CEO Interview: Alice Loy, CEO and Co-Founder of Creative Startups

Creative Startups describes itself as “a leading acceleration program for creative founders.” Chief Executive Officer and co-founder Alice Loy recently took time out to chat with our editor Bianca Polizzi about how they’re helping creatives see their place in the creative economy and optimize the value of their creativity.

Hi Alice, it’s great to have you with us today. I’d just really love to learn a little bit more about Creative Startups and exactly how it works.

Thanks for having me, Bianca. I appreciate it. I love the work that you guys do at The Farm and it’s been fun getting to know you guys and your team a little.

So Creative Startups, we are the world’s leading accelerator and we offer courses for creatives. We focus entirely on the creative industries. We work with entrepreneurs building immersive entertainment experiences, music studios, digital media advertising, and others. If you are in the creative sector and are building a business, we are more than thrilled to meet and work with you.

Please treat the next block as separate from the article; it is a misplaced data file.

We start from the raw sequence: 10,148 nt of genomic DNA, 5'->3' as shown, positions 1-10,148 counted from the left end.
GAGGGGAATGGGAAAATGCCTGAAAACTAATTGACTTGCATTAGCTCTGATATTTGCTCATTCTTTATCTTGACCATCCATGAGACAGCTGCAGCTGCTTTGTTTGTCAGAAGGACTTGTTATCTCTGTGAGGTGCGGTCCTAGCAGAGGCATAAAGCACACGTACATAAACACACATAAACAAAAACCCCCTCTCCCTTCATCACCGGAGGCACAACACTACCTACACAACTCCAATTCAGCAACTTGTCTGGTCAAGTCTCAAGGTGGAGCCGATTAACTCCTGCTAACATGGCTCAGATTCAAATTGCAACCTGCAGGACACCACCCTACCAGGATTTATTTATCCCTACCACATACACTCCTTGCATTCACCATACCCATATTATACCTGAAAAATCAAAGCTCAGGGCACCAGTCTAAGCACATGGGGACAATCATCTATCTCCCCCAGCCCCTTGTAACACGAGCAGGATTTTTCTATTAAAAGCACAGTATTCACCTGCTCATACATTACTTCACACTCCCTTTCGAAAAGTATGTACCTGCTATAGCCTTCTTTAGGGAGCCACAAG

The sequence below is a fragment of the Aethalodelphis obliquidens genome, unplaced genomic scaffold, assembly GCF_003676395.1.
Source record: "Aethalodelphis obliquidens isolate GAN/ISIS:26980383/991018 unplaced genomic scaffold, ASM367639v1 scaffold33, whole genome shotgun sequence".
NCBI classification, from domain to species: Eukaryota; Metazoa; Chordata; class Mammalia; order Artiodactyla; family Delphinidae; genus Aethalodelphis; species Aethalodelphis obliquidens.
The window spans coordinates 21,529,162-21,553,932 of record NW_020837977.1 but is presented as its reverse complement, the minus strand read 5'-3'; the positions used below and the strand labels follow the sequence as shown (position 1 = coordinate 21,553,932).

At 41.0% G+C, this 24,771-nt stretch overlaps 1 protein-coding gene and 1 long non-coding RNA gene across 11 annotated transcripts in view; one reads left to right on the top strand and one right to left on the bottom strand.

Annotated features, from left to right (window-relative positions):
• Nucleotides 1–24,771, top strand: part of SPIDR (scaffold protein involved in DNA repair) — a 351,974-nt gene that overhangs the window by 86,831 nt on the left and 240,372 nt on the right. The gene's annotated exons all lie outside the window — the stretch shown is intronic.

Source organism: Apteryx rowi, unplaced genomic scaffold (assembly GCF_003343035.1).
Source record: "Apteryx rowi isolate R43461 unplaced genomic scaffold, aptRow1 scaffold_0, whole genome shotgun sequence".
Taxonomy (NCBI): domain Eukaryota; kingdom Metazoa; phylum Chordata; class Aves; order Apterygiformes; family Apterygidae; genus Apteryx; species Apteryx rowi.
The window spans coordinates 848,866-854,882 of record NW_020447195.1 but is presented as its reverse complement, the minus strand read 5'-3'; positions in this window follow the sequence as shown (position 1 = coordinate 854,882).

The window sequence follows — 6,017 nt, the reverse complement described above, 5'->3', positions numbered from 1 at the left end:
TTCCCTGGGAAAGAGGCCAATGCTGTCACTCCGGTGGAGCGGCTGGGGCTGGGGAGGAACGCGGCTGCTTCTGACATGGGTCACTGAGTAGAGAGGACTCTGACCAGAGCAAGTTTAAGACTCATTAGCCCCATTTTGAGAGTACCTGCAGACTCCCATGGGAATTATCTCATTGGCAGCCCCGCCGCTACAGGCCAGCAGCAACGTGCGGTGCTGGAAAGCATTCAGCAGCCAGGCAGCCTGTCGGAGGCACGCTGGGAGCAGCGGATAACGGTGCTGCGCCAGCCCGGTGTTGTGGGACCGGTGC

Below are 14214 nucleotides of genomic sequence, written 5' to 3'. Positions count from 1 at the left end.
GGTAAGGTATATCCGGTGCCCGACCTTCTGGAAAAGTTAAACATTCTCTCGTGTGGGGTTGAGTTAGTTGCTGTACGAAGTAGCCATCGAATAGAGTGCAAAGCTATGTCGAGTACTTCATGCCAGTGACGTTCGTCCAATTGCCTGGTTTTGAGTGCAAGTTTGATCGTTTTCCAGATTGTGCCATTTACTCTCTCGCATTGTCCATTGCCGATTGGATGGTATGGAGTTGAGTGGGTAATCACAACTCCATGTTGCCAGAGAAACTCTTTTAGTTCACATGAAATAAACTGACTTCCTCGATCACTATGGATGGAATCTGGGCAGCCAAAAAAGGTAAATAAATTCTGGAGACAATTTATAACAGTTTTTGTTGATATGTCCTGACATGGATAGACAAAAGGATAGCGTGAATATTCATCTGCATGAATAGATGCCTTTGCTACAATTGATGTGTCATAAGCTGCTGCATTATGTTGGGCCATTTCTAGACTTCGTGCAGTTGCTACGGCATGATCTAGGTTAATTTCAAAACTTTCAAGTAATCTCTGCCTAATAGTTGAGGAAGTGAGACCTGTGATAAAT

We are based in Santa Fe, New Mexico. We’ve done programs in the Middle East, in Europe, in Asia, and all over the United States. We started the organization in 2007 before there was really a thing called “the creative economy.” Now it’s so fun to see how much the creative economy and the ‘creator economy’ is just booming. It’s so cool!  It was our dream for the longest time, and now to see it blossoming and creatives feeling like they can build businesses wherever they are is amazing. It’s beautiful!